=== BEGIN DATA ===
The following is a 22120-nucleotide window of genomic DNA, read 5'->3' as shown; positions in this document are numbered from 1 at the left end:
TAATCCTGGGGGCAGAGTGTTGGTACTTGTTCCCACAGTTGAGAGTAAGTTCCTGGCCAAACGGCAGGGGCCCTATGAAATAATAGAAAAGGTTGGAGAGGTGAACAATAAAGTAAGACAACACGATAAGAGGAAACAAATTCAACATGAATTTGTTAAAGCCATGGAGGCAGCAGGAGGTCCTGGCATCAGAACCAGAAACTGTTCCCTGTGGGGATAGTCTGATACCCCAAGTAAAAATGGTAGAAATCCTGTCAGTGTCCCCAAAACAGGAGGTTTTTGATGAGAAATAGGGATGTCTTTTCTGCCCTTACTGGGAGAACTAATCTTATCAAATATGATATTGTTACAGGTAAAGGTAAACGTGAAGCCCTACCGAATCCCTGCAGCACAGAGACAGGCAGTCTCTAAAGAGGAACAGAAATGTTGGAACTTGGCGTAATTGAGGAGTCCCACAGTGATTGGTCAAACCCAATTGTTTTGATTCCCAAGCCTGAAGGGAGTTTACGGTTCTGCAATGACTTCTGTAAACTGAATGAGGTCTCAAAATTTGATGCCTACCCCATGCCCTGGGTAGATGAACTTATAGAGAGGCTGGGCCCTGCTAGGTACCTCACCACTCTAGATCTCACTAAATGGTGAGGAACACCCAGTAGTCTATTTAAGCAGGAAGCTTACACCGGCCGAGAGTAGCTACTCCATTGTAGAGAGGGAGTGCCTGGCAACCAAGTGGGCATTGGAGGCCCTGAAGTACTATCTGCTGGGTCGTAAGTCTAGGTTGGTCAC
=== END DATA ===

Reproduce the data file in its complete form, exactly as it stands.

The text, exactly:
The following is a 22120-nucleotide window of genomic DNA, read 5'->3' as shown; positions in this document are numbered from 1 at the left end:
TAATCCTGGGGGCAGAGTGTTGGTACTTGTTCCCACAGTTGAGAGTAAGTTCCTGGCCAAACGGCAGGGGCCCTATGAAATAATAGAAAAGGTTGGAGAGGTGAACAATAAAGTAAGACAACACGATAAGAGGAAACAAATTCAACATGAATTTGTTAAAGCCATGGAGGCAGCAGGAGGTCCTGGCATCAGAACCAGAAACTGTTCCCTGTGGGGATAGTCTGATACCCCAAGTAAAAATGGTAGAAATCCTGTCAGTGTCCCCAAAACAGGAGGTTTTTGATGAGAAATAGGGATGTCTTTTCTGCCCTTACTGGGAGAACTAATCTTATCAAATATGATATTGTTACAGGTAAAGGTAAACGTGAAGCCCTACCGAATCCCTGCAGCACAGAGACAGGCAGTCTCTAAAGAGGAACAGAAATGTTGGAACTTGGCGTAATTGAGGAGTCCCACAGTGATTGGTCAAACCCAATTGTTTTGATTCCCAAGCCTGAAGGGAGTTTACGGTTCTGCAATGACTTCTGTAAACTGAATGAGGTCTCAAAATTTGATGCCTACCCCATGCCCTGGGTAGATGAACTTATAGAGAGGCTGGGCCCTGCTAGGTACCTCACCACTCTAGATCTCACTAAATGGTGAGGAACACCCAGTAGTCTATTTAAGCAGGAAGCTTACACCGGCCGAGAGTAGCTACTCCATTGTAGAGAGGGAGTGCCTGGCAACCAAGTGGGCATTGGAGGCCCTGAAGTACTATCTGCTGGGTCGTAAGTCTAGGTTGGTCAC